By Barry Ellsworth
TRENTON, Canada (AA) - The National Council of Canadian Muslims (NCCM) announced Wednesday that it will seek to challenge Quebec’s controversial ban on religious symbols at the Supreme Court of Canada.
This comes six days after the Quebec Court of Appeal refused to suspend part of the law that forbids religious symbols such as hijabs, kippahs, crosses and turbans to be worn by most public servants while they are on the job. That includes teachers, nurses, police officers and bus drivers.
“We told Quebecers and Canadians that we would not stop our work until this unjust law has been defeated, said Mustafa Farooq, executive director of the NCCM, in a news release.
“While teachers and other public sector workers are being forced out of their jobs, we will seek leave from the SCC (Supreme Court of Canada) to halt the serious and irreparable harm that Bill 21 causes.”
Some Muslims have said they have been turned down for teaching positions because they refused to remove their hijabs.
The appeal court agreed that the new law caused harm to people, but the judges said they did not have the power to suspend the law, which was passed by publicly elected officials.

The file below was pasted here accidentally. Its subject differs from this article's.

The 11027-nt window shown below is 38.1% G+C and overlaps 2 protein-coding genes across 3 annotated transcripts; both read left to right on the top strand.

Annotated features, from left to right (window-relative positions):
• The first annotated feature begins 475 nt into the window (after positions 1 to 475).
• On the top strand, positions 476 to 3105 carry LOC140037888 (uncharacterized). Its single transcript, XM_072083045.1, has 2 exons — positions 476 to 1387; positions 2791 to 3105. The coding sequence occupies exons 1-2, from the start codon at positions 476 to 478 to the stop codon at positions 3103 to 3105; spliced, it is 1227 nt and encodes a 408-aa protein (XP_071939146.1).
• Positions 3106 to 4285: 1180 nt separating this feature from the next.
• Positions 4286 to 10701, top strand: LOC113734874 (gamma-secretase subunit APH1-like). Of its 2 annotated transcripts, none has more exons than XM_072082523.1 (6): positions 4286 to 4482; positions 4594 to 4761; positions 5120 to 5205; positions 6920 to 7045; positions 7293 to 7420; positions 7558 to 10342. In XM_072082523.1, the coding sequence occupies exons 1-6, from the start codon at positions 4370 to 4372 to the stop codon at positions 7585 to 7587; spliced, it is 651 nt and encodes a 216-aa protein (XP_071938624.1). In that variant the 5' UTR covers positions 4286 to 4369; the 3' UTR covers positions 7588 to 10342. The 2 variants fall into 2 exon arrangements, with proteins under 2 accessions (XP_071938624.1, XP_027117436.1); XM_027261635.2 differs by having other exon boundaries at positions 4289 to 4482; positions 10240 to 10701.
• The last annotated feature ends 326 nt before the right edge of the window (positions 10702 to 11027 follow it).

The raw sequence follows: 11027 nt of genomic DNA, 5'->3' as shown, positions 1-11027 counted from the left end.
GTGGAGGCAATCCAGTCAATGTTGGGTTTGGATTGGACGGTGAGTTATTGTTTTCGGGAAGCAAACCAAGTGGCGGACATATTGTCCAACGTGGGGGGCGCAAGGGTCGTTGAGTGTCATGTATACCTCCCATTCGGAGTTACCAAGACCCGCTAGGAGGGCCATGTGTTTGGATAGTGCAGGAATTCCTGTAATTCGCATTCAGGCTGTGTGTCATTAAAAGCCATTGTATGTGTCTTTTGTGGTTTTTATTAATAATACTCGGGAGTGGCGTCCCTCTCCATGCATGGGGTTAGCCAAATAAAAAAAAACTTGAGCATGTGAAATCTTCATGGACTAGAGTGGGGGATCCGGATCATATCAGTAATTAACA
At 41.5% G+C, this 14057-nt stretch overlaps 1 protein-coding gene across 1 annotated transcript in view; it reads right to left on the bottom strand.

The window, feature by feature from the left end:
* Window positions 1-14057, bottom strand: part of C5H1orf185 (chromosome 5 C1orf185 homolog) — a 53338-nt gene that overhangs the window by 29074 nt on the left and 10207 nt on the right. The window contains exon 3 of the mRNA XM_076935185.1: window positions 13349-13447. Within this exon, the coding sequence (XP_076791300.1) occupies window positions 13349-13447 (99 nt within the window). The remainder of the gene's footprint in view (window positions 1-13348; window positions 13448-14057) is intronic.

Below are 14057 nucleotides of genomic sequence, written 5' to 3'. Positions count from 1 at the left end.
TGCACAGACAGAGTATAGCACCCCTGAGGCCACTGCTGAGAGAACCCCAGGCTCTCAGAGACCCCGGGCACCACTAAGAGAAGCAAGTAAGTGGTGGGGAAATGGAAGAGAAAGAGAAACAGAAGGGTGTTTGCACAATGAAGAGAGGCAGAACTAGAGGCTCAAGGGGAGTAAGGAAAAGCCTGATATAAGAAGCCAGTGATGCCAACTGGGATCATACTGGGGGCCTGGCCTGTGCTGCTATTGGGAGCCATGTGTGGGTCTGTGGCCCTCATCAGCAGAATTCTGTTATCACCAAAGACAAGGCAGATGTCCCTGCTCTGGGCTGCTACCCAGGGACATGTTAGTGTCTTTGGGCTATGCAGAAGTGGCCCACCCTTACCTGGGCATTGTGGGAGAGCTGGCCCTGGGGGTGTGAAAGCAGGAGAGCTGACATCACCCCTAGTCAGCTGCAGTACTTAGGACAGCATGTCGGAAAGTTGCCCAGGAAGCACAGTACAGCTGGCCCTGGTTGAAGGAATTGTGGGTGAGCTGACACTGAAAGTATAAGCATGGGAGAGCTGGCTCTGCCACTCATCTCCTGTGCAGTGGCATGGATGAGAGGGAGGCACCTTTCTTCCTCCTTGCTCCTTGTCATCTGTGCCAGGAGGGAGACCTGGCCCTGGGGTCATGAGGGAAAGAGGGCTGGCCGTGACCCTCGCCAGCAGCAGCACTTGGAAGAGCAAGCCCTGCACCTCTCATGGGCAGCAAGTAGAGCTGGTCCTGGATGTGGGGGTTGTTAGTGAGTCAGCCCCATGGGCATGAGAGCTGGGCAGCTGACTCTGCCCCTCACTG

The Canadian Civil Liberties Association and an individual are also part of the court challenge.
Farooq said other groups and individuals are supporting the challenge.
“Jews, Muslims, Sikhs, Catholics and folks who aren’t part of any faith tradition have been fighting with us, standing side by side,” he said. “And it is working. Support for Bill 21 in Quebec has dropped from close to 70% to only 48% as per the most recent polls. That’s massive.”
Quebec Premier François Legault insists the new law, passed this past summer, separates religion and state, promoting secularism, and that it has the support of a majority of Quebecers.
When Prime Minister Justin Trudeau said the state had no business telling citizens how to dress, he left the door open to federal intervention in the case.
Legault warned the prime minister to stay out it.
Plaintiffs have to receive court permission to take an issue before the Supreme Court of Canada. But in this instance, that is considered a formality, and the case is expected to be heard in October 2020.